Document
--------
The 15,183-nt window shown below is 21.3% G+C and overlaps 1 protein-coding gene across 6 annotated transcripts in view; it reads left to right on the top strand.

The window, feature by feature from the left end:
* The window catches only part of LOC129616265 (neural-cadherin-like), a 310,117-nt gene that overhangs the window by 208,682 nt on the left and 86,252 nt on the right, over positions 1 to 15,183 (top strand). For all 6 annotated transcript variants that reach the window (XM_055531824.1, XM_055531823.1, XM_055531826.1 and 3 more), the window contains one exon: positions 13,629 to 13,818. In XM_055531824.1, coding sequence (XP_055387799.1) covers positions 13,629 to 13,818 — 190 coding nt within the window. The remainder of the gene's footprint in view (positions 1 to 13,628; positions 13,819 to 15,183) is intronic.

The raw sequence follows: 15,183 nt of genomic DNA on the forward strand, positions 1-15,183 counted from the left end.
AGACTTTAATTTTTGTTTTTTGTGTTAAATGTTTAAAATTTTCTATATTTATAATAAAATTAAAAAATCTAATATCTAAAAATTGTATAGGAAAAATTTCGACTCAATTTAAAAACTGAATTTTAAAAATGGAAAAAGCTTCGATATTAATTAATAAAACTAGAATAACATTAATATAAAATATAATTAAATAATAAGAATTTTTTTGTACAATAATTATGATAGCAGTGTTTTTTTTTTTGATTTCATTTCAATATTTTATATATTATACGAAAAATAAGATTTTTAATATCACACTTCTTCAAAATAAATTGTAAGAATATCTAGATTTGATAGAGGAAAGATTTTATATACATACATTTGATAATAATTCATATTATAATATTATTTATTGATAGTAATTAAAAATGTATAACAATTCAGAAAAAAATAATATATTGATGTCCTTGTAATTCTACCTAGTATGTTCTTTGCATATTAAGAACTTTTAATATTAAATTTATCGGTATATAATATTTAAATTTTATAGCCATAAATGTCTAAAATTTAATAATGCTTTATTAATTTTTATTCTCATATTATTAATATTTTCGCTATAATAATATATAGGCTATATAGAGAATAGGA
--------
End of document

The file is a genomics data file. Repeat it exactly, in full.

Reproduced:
The 15,183-nt window shown below is 21.3% G+C and overlaps 1 protein-coding gene across 6 annotated transcripts in view; it reads left to right on the top strand.

The window, feature by feature from the left end:
* The window catches only part of LOC129616265 (neural-cadherin-like), a 310,117-nt gene that overhangs the window by 208,682 nt on the left and 86,252 nt on the right, over positions 1 to 15,183 (top strand). For all 6 annotated transcript variants that reach the window (XM_055531824.1, XM_055531823.1, XM_055531826.1 and 3 more), the window contains one exon: positions 13,629 to 13,818. In XM_055531824.1, coding sequence (XP_055387799.1) covers positions 13,629 to 13,818 — 190 coding nt within the window. The remainder of the gene's footprint in view (positions 1 to 13,628; positions 13,819 to 15,183) is intronic.

The raw sequence follows: 15,183 nt of genomic DNA on the forward strand, positions 1-15,183 counted from the left end.
AGACTTTAATTTTTGTTTTTTGTGTTAAATGTTTAAAATTTTCTATATTTATAATAAAATTAAAAAATCTAATATCTAAAAATTGTATAGGAAAAATTTCGACTCAATTTAAAAACTGAATTTTAAAAATGGAAAAAGCTTCGATATTAATTAATAAAACTAGAATAACATTAATATAAAATATAATTAAATAATAAGAATTTTTTTGTACAATAATTATGATAGCAGTGTTTTTTTTTTTGATTTCATTTCAATATTTTATATATTATACGAAAAATAAGATTTTTAATATCACACTTCTTCAAAATAAATTGTAAGAATATCTAGATTTGATAGAGGAAAGATTTTATATACATACATTTGATAATAATTCATATTATAATATTATTTATTGATAGTAATTAAAAATGTATAACAATTCAGAAAAAAATAATATATTGATGTCCTTGTAATTCTACCTAGTATGTTCTTTGCATATTAAGAACTTTTAATATTAAATTTATCGGTATATAATATTTAAATTTTATAGCCATAAATGTCTAAAATTTAATAATGCTTTATTAATTTTTATTCTCATATTATTAATATTTTCGCTATAATAATATATAGGCTATATAGAGAATAGGA